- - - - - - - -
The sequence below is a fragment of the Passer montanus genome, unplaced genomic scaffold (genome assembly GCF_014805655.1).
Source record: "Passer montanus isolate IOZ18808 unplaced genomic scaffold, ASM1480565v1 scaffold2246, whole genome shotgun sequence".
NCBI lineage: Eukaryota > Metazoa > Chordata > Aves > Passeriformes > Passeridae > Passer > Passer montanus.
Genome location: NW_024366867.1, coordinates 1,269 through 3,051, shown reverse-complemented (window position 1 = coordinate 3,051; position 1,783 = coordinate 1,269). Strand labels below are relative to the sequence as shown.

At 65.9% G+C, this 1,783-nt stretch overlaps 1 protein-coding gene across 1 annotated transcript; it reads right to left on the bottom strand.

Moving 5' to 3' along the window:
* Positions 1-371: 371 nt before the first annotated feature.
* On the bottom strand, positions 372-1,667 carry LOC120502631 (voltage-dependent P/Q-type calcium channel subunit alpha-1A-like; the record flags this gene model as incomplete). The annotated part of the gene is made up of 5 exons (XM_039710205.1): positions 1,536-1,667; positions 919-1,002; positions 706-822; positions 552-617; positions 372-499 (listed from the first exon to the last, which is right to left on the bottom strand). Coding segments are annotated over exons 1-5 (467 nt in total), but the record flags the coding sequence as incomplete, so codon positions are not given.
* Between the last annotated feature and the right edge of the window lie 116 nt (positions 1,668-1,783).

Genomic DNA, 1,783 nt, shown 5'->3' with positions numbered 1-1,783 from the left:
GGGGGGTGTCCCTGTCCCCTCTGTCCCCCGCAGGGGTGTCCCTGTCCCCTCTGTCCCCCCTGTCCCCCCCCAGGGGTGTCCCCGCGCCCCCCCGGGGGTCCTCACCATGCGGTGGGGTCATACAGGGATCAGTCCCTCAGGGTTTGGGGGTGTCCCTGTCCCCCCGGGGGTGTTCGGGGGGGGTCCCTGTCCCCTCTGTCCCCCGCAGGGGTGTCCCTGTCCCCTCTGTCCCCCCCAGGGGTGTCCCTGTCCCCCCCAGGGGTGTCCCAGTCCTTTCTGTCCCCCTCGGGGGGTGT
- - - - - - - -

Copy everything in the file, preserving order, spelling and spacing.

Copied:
The sequence below is a fragment of the Passer montanus genome, unplaced genomic scaffold (genome assembly GCF_014805655.1).
Source record: "Passer montanus isolate IOZ18808 unplaced genomic scaffold, ASM1480565v1 scaffold2246, whole genome shotgun sequence".
NCBI lineage: Eukaryota > Metazoa > Chordata > Aves > Passeriformes > Passeridae > Passer > Passer montanus.
Genome location: NW_024366867.1, coordinates 1,269 through 3,051, shown reverse-complemented (window position 1 = coordinate 3,051; position 1,783 = coordinate 1,269). Strand labels below are relative to the sequence as shown.

At 65.9% G+C, this 1,783-nt stretch overlaps 1 protein-coding gene across 1 annotated transcript; it reads right to left on the bottom strand.

Moving 5' to 3' along the window:
* Positions 1-371: 371 nt before the first annotated feature.
* On the bottom strand, positions 372-1,667 carry LOC120502631 (voltage-dependent P/Q-type calcium channel subunit alpha-1A-like; the record flags this gene model as incomplete). The annotated part of the gene is made up of 5 exons (XM_039710205.1): positions 1,536-1,667; positions 919-1,002; positions 706-822; positions 552-617; positions 372-499 (listed from the first exon to the last, which is right to left on the bottom strand). Coding segments are annotated over exons 1-5 (467 nt in total), but the record flags the coding sequence as incomplete, so codon positions are not given.
* Between the last annotated feature and the right edge of the window lie 116 nt (positions 1,668-1,783).

Genomic DNA, 1,783 nt, shown 5'->3' with positions numbered 1-1,783 from the left:
GGGGGGTGTCCCTGTCCCCTCTGTCCCCCGCAGGGGTGTCCCTGTCCCCTCTGTCCCCCCTGTCCCCCCCCAGGGGTGTCCCCGCGCCCCCCCGGGGGTCCTCACCATGCGGTGGGGTCATACAGGGATCAGTCCCTCAGGGTTTGGGGGTGTCCCTGTCCCCCCGGGGGTGTTCGGGGGGGGTCCCTGTCCCCTCTGTCCCCCGCAGGGGTGTCCCTGTCCCCTCTGTCCCCCCCAGGGGTGTCCCTGTCCCCCCCAGGGGTGTCCCAGTCCTTTCTGTCCCCCTCGGGGGGTGT